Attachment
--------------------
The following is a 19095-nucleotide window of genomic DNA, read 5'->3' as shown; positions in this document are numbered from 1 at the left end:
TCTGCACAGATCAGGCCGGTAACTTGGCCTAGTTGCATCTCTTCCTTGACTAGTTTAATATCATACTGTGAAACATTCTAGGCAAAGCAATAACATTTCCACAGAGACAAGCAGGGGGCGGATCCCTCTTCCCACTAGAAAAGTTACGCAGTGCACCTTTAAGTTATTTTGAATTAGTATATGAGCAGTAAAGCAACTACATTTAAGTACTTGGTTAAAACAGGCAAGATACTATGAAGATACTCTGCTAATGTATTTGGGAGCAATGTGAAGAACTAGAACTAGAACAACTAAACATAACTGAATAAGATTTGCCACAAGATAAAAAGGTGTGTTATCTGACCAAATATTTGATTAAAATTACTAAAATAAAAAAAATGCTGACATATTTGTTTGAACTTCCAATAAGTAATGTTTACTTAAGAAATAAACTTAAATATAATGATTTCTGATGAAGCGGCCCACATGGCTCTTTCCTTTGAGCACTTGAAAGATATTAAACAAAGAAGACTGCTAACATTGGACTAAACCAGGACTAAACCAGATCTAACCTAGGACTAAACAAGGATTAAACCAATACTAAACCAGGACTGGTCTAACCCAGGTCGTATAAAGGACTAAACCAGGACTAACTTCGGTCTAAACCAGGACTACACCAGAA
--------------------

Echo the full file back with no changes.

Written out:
The following is a 19095-nucleotide window of genomic DNA, read 5'->3' as shown; positions in this document are numbered from 1 at the left end:
TCTGCACAGATCAGGCCGGTAACTTGGCCTAGTTGCATCTCTTCCTTGACTAGTTTAATATCATACTGTGAAACATTCTAGGCAAAGCAATAACATTTCCACAGAGACAAGCAGGGGGCGGATCCCTCTTCCCACTAGAAAAGTTACGCAGTGCACCTTTAAGTTATTTTGAATTAGTATATGAGCAGTAAAGCAACTACATTTAAGTACTTGGTTAAAACAGGCAAGATACTATGAAGATACTCTGCTAATGTATTTGGGAGCAATGTGAAGAACTAGAACTAGAACAACTAAACATAACTGAATAAGATTTGCCACAAGATAAAAAGGTGTGTTATCTGACCAAATATTTGATTAAAATTACTAAAATAAAAAAAATGCTGACATATTTGTTTGAACTTCCAATAAGTAATGTTTACTTAAGAAATAAACTTAAATATAATGATTTCTGATGAAGCGGCCCACATGGCTCTTTCCTTTGAGCACTTGAAAGATATTAAACAAAGAAGACTGCTAACATTGGACTAAACCAGGACTAAACCAGATCTAACCTAGGACTAAACAAGGATTAAACCAATACTAAACCAGGACTGGTCTAACCCAGGTCGTATAAAGGACTAAACCAGGACTAACTTCGGTCTAAACCAGGACTACACCAGAA